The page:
September 11th, 2016
(written by lawrence krubner, however indented passages are often quotes). You can contact lawrence at: email@example.com
Entire dissertations could be written about rolling coal. Even more than Trump’s ascension, it seems to perfectly capture a moment in time, an inarticulate yawp of protest from angry white men. They feel disdained and overlooked and they will blow thick black smoke in your face until you pay attention.
There’s no faux nostalgia involved. Unlike with, say, hunting, there’s no tale of rugged rural self-sufficiency to draw on. This is not some sturdy heartland tradition with which meddlesome elites want to interfere.
Rolling coal is new; it just caught on a few years ago. It does not improve the performance of a truck. It has no practical application or pragmatic purpose of any kind. It is purely aggressive, a raw expression of defiance: I can pollute your air, for no reason, and no one can stop me.
It is what it is. And now lawmakers are cracking down on it.
Which brings us to our quote.
But to diesel owners like Corey Blue of Roanoke, Ill., the very efforts to ban coal rolling represent the worst of government overreach and environmental activism. “Your bill will not stop us!” Mr. Blue wrote to Will Guzzardi, a state representative who has proposed a $5,000 fine on anyone who removes or alters emissions equipment.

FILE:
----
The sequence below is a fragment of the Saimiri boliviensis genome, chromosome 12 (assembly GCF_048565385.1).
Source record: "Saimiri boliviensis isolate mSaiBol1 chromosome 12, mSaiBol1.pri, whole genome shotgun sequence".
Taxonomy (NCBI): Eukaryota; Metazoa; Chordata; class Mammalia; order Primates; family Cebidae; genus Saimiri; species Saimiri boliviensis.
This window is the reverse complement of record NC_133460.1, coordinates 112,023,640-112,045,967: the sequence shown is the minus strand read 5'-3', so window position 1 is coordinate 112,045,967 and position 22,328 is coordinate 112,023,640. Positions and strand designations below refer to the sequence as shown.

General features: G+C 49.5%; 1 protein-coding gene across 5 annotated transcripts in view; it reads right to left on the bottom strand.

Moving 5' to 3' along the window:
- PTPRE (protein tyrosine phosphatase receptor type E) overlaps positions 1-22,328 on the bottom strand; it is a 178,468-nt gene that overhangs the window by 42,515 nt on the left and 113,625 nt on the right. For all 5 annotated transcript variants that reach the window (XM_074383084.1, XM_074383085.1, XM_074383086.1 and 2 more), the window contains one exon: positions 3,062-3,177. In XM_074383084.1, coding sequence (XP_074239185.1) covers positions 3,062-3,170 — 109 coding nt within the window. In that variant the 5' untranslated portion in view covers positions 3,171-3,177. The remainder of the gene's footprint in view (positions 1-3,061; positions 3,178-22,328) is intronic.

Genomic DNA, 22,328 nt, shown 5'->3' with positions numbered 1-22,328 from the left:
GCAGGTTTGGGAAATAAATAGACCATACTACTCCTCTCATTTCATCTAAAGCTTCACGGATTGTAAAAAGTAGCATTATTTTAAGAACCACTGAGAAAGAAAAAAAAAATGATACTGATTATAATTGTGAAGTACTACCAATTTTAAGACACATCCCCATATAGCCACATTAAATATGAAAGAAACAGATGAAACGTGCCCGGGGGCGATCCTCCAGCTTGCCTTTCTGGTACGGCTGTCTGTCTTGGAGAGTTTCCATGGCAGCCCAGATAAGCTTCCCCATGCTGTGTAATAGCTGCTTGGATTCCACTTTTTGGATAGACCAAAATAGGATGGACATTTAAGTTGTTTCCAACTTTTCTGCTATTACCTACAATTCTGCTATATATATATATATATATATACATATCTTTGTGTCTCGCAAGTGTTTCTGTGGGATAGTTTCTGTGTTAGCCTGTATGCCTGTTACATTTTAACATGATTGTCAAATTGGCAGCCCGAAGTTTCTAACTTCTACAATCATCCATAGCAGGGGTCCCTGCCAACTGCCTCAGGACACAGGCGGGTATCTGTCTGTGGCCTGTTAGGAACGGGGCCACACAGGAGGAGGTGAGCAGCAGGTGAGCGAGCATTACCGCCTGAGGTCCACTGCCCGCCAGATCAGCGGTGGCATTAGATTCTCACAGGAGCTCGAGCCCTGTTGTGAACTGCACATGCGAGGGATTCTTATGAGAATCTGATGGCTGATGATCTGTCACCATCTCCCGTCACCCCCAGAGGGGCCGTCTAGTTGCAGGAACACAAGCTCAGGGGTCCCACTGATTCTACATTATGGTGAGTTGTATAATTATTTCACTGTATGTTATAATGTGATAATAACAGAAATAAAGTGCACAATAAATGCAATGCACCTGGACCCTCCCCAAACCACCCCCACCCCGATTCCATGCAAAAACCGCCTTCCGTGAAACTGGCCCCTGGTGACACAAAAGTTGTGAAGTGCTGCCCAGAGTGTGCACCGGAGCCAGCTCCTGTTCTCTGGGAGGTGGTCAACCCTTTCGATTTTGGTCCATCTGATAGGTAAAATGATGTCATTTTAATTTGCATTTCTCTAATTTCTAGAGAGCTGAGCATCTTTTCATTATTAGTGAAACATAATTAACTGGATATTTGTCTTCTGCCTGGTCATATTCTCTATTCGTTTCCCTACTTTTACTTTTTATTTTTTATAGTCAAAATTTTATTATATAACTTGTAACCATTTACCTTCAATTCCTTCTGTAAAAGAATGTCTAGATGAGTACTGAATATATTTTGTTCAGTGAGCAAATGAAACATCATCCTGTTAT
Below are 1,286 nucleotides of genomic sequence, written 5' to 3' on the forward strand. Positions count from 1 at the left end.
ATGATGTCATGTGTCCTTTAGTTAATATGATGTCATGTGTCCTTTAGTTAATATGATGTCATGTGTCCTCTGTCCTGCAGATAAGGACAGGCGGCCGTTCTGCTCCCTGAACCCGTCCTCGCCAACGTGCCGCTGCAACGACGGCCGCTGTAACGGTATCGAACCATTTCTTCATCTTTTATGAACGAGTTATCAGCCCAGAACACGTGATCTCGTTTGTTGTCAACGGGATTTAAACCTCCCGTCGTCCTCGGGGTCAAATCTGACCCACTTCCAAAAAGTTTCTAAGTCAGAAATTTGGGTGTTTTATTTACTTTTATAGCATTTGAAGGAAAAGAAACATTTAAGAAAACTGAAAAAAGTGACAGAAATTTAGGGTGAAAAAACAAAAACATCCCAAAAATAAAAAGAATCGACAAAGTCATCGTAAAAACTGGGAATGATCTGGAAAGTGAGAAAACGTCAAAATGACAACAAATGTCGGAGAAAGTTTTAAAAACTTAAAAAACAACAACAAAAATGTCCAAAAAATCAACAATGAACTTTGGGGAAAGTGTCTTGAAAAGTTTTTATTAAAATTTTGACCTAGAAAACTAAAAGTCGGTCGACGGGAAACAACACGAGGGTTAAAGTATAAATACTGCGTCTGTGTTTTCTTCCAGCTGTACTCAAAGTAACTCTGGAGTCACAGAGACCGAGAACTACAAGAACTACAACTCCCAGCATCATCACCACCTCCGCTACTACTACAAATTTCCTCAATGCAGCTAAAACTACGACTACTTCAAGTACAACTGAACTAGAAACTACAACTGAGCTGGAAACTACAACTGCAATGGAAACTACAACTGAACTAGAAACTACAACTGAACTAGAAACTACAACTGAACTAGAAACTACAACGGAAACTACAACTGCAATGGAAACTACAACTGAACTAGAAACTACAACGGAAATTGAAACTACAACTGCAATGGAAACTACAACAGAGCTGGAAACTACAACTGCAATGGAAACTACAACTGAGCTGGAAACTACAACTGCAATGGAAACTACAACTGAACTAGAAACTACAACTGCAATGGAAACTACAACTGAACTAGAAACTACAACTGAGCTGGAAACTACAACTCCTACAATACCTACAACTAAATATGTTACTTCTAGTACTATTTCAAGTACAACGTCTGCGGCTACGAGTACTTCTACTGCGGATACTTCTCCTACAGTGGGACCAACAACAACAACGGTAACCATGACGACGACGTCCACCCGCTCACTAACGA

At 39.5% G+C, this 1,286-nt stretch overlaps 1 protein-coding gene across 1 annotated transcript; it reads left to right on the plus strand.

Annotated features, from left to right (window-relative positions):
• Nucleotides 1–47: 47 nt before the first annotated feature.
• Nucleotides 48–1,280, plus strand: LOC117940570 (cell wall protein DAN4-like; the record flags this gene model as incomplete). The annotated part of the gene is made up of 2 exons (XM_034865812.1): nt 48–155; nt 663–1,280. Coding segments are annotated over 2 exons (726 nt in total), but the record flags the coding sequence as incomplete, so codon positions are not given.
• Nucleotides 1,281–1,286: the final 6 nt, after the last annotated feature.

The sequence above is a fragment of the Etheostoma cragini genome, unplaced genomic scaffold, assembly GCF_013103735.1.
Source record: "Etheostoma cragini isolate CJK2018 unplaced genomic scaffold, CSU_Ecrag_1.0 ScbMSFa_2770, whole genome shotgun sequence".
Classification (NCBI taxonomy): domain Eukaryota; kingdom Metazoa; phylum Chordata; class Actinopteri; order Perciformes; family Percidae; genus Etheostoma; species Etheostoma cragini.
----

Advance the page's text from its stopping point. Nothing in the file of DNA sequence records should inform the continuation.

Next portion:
“Why don’t you go live in Sweden and get the heck out of our country,” Mr. Blue wrote. “I will continue to roll coal anytime I feel like and fog your stupid eco-cars.”
The core of the ethnonationalist perspective is that a country’s constituent groups and demographics are locked in a zero-sum struggle for resources. Any government intervention that favors one group disfavors the others. Government and other institutions are either with you or against you.
…From an ethnonationalist perspective, government overreach is when government tells people like me what to do. The proper role of government is to defend my rights and privileges against people like them.